Luca Ferrato

Just 19 years old, Mario Balotelli is probably the most promising youngster in Italian football at the moment. A centre-forward, fantastically skilful with a strong physique and great goal scoring ability, his future is surely very bright indeed.

Balotelli was born in Palermo to Ghanaian parents, but was adopted by an Italian family as a baby. He grew up as a typical Italian male, developing an enormous passion for football, a game he was clearly talented at.

After a brief spell in Serie C with Lumezzane, Balotelli's talents were spotted by Internazionale in 2006 and, following some time with the youngsters, he was soon promoted to the first team.

On 16th December 2007, Balotelli made his Serie A debut at Cagliari as Inter won 2-0. Three days later the young striker notched his first goals for the Nerazzurri against Reggina in the Italian Cup. More goals were to come and on 6th April, Balotelli scored in Bergamo against Atalanta, his first Serie A goal. In all his appearances the young striker had impressed the whole of Italy. Fans, journalists and coaches raved over his talent and soon he was a regular in the Italian Under-21 team.

As Balotelli was becoming famous for his behaviour on the pitch he was also getting noticed for his behaviour off it too. Increasingly undisciplined and seemingly restless at Inter, Balotelli has received just as many bad headlines as good.

At the end of the 2007/08 season, the striker picked up his first Scudetto under Roberto Mancini, however in the summer of 2008 Portuguese boss Jose Mourinho landed at the San Siro and Balotelli's prospects deteriorated quickly.

Mourinho and Balotelli have never been able to see eye to eye, but it remains true that the young striker has continued to contribute to the team: The 19-year-old has often come on from the bench and bagged decisive goals.

It has been felt by some in the domestic game that Balotelli has been disrespectful not just to his team-mates and coach, but also to opponents, quickly attracting the hatred of many Italian fans. Due to his Ghanaian roots the forward has suffered at the hands of opposition fans, especially those from Juventus who have racially abused the striker, whistling him and chanting “jump if you want Balotelli to die”.

Inter's fans, for their part, have supported their young striker at every turn. The Nerazzurri faithful donned black masks in Turin as Inter met Juventus that said “We are all Balotellis.”

In the meantime Mourinho has continued to be dissatisfied with his star and stated he found the striker immature and unprofessional.

Last October, during a match in Kazan against Russian champions Rubin in a Champions League tie, Balotelli was sent off at the start of the second half, leaving his side with ten men for the rest of the game. While Inter escaped Russia with a precious 1-1 draw, the real story of the match was that Mourinho was furious with the striker, and from that moment their relationship began to fall apart.

The return match against the Russians in December was crucial for Inter to reach the knockout stages of the competition, and if the first meeting had shown the worst of Balotelli then the re-match showcased the best, as the striker scored a wonderful free-kick, helping Inter into the last 16.

While the 19-year-old's club season was up and down his international prospects fared no better. Following a somewhat meaningless friendly in February, Italy coach Marcello Lippi was urged by domestic journalists to make space for Balotelli, but Lippi has held firm, preferring to focus on the ageing stars that lifted the World Cup in Berlin four years ago.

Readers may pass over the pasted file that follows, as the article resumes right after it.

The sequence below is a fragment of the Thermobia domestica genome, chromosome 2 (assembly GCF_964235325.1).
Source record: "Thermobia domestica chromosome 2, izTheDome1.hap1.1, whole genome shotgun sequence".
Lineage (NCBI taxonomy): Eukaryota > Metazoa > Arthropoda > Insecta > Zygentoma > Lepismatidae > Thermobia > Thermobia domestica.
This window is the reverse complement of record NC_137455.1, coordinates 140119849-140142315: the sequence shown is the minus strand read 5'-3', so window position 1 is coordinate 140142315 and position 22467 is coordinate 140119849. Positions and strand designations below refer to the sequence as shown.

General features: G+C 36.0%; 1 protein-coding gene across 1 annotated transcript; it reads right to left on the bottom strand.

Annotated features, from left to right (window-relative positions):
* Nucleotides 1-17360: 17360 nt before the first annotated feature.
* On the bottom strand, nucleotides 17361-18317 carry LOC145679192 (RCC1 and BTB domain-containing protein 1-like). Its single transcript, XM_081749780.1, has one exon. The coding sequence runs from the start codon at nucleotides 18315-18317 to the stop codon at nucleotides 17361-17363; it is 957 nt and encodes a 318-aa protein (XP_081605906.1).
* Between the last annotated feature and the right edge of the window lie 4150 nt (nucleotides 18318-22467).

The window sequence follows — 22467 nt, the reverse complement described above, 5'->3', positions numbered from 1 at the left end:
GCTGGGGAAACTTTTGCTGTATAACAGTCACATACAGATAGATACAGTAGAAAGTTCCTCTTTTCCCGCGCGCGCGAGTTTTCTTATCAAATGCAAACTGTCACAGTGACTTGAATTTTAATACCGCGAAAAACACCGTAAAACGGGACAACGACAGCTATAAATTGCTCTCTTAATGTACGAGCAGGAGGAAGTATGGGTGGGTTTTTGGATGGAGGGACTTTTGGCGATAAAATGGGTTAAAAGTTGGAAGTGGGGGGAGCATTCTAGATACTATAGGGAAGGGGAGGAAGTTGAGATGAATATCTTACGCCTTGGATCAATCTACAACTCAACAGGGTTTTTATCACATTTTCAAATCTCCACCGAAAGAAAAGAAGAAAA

At the beginning of March, Balotelli made another off pitch blunder. The striker has never made any secret of the fact that in his childhood he was an AC Milan fan, and before the Champions League second leg match with Chelsea, allegedly arrived at Inter's training camp with the Milan anthem blaring out of his car radio. He went on to joke in the dressing room with team-mates, saying Milan could perhaps catch Inter in Serie A in the coming weeks. Needless to say Inter's players did not appreciate Balotelli's jokes and Jose Mourinho chose to exclude the striker from the game at Stamford Bridge.

Another slip happened in the middle of March. The Fininvest satirical programme “Striscia la notiza” approached Balotelli in a bar near Milan and handed over an AC Milan shirt, with the striker's name on the back. The bar erupted with laughs, but unexpectedly Balotelli accepted the gift, and after the “Striscia la notiza” comedian had left the bar was caught with a hidden camera wearing the shirt, with apparent pride and laughing with his friends.

Inter's board were understandably furious and Mourinho decided to exclude Balotelli for the Serie A clash with Livorno and also for the crucial meeting with Roma at the Stadio Olimpico. The striker has since said sorry, hoping to build bridges with his employers. “I apologise for the situation that has been created in recent times” said the striker, going on to say all he wanted was to return to the side.

Italian prime minister and Milan owner Silvio Berlusconi was asked about Balotelli recently and laughed at the situation, saying the striker is very funny, and perhaps more tellingly, has the face of a “true Milanista”.

Balotelli's career currently resembles a soap opera, and it's not an impossibility that he will be training at Milanello next season. Perhaps there he would be happier.


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